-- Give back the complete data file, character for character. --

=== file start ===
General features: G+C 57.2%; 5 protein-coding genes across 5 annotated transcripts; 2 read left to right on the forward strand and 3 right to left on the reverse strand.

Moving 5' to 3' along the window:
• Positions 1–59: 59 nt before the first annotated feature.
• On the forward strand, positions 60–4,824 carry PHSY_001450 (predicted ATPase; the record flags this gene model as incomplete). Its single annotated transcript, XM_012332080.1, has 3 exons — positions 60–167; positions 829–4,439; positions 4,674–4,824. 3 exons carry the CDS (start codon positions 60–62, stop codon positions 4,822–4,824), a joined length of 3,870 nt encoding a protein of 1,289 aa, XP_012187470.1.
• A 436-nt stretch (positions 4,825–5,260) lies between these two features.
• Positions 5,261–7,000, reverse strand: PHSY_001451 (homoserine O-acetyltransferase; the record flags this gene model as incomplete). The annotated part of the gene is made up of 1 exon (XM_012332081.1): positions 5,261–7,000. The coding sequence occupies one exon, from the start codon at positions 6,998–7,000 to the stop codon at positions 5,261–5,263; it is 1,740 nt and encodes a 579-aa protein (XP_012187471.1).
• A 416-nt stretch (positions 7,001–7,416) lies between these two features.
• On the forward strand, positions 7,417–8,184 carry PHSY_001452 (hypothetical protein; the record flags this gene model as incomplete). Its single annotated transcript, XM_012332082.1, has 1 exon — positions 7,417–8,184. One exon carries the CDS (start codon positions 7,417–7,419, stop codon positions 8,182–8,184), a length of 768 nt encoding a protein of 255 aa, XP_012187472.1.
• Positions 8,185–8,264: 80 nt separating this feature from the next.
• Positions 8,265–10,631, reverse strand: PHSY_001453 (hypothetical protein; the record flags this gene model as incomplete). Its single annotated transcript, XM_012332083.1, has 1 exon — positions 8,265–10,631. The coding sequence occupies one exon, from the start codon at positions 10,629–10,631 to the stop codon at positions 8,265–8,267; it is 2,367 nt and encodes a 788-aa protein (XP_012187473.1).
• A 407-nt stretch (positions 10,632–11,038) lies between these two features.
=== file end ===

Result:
General features: G+C 57.2%; 5 protein-coding genes across 5 annotated transcripts; 2 read left to right on the forward strand and 3 right to left on the reverse strand.

Moving 5' to 3' along the window:
• Positions 1–59: 59 nt before the first annotated feature.
• On the forward strand, positions 60–4,824 carry PHSY_001450 (predicted ATPase; the record flags this gene model as incomplete). Its single annotated transcript, XM_012332080.1, has 3 exons — positions 60–167; positions 829–4,439; positions 4,674–4,824. 3 exons carry the CDS (start codon positions 60–62, stop codon positions 4,822–4,824), a joined length of 3,870 nt encoding a protein of 1,289 aa, XP_012187470.1.
• A 436-nt stretch (positions 4,825–5,260) lies between these two features.
• Positions 5,261–7,000, reverse strand: PHSY_001451 (homoserine O-acetyltransferase; the record flags this gene model as incomplete). The annotated part of the gene is made up of 1 exon (XM_012332081.1): positions 5,261–7,000. The coding sequence occupies one exon, from the start codon at positions 6,998–7,000 to the stop codon at positions 5,261–5,263; it is 1,740 nt and encodes a 579-aa protein (XP_012187471.1).
• A 416-nt stretch (positions 7,001–7,416) lies between these two features.
• On the forward strand, positions 7,417–8,184 carry PHSY_001452 (hypothetical protein; the record flags this gene model as incomplete). Its single annotated transcript, XM_012332082.1, has 1 exon — positions 7,417–8,184. One exon carries the CDS (start codon positions 7,417–7,419, stop codon positions 8,182–8,184), a length of 768 nt encoding a protein of 255 aa, XP_012187472.1.
• Positions 8,185–8,264: 80 nt separating this feature from the next.
• Positions 8,265–10,631, reverse strand: PHSY_001453 (hypothetical protein; the record flags this gene model as incomplete). Its single annotated transcript, XM_012332083.1, has 1 exon — positions 8,265–10,631. The coding sequence occupies one exon, from the start codon at positions 10,629–10,631 to the stop codon at positions 8,265–8,267; it is 2,367 nt and encodes a 788-aa protein (XP_012187473.1).
• A 407-nt stretch (positions 10,632–11,038) lies between these two features.